Appeal by the defendant from a judgment of the County Court, Nassau County (Sullivan, J.), rendered January 26, 2007, convicting him of murder in the second degree, burglary in the second degree (two counts), tampering with physical evidence (two counts), and petit larceny (three counts), upon a jury verdict, and imposing sentence. The appeal brings up for review the denial, after a hearing (Kase, J.), of that branch of the defendant's omnibus motion which was to suppress his statements to law enforcement officials.
Published by New York State Law Reporting Bureau pursuant to Judiciary Law § 431.
This opinion is uncorrected and subject to revision before publication in the Official Reports.
PETER B. SKELOS, J.P., FRED T. SANTUCCI, RUTH C. BALKIN and RANDALL T. ENG, JJ.
ORDERED that the judgment is affirmed.
The defendant's contention that the People failed to disprove his defense of justification beyond a reasonable doubt is unpreserved for appellate review since he never moved in the trial court for dismissal on this ground (see CPL 470.05; People v Gray, 86 NY2d 10; People v Clinton, 268 AD2d 531; People v Vella, 247 AD2d 642). In any event, viewing the evidence in the light most favorable to the prosecution (see People v Contes, 60 NY2d 620), we find that it was legally sufficient to disprove his defense of justification and establish his guilt of murder in the second degree beyond a reasonable doubt. In fulfilling our responsibility to conduct an independent review of the weight of the evidence (see CPL 470.15; People v Danielson, 9 NY3d 342), we nevertheless accord great deference to the jury's opportunity to view the witnesses, hear the testimony, and observe demeanor (see People v Mateo, 2 NY3d 383, 410, cert denied 542 US 946; People v Bleakley, 69 NY2d 490, 495). Upon reviewing the record here, we are satisfied that the verdict of guilt was not against the weight of the evidence (see People v Romero, 7 NY3d 633).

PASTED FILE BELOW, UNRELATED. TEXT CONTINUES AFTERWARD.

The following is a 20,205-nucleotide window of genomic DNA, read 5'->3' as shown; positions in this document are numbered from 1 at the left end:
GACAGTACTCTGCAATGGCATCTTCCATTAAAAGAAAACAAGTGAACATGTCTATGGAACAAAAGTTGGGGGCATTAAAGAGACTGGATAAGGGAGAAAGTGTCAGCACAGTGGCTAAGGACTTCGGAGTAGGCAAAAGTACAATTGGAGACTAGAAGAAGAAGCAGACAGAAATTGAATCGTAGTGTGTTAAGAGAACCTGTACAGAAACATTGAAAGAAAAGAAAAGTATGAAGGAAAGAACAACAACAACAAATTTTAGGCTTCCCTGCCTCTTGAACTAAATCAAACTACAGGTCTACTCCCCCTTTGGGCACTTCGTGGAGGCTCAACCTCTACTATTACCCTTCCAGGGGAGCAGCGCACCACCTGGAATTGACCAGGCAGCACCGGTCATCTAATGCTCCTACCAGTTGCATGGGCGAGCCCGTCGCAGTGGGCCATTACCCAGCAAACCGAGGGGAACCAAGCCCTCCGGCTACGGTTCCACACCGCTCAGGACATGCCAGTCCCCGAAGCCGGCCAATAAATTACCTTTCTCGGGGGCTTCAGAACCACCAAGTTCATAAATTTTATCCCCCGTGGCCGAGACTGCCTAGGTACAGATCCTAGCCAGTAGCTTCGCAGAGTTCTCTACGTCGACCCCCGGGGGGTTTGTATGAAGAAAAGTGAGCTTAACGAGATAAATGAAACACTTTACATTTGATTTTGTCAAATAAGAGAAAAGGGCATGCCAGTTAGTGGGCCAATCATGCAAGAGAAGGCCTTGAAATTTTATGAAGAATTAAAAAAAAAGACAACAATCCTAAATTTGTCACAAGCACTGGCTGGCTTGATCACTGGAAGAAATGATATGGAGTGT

Contrary to the defendant's contention, his statements to law enforcement officials were properly admitted into evidence. There is sufficient evidence to support the hearing court's conclusion that the defendant was not in police custody when he voluntarily accompanied police personnel to the police station (see People v Yukl, 25 NY2d 585, 589, cert denied 400 US 851; People v Jordan, 21 AD3d 385; People v Leggio, 305 AD2d 518; People v Centano, 153 AD2d 494, affd 76 NY2d 837, 838; People v Bailey, 140 AD2d 356). Additionally, after the defendant was advised of, and waived, his Miranda rights (see Miranda v Arizona, 384 US 436), additional warnings were not necessary, as he remained in continuous custody (see People v Glinsman, 107 AD2d 710, cert denied 472 US 1021). Furthermore, based on the totality of the circumstances (see People v Anderson, 42 NY2d 35), including the duration and conditions of detention, the conduct and demeanor of the police toward the defendant, and the age, physical state, and mental state of the defendant (see People v Baker, 208 AD2d 758; People v McAvoy, 142 AD2d 605; People v Ross, 134 AD2d 298, 299), the defendant's post-Miranda statements were voluntarily given.
The sentence imposed was not excessive (see People v Suitte, 90 AD2d 80).
SKELOS, J.P., SANTUCCI, BALKIN and ENG, JJ., concur.
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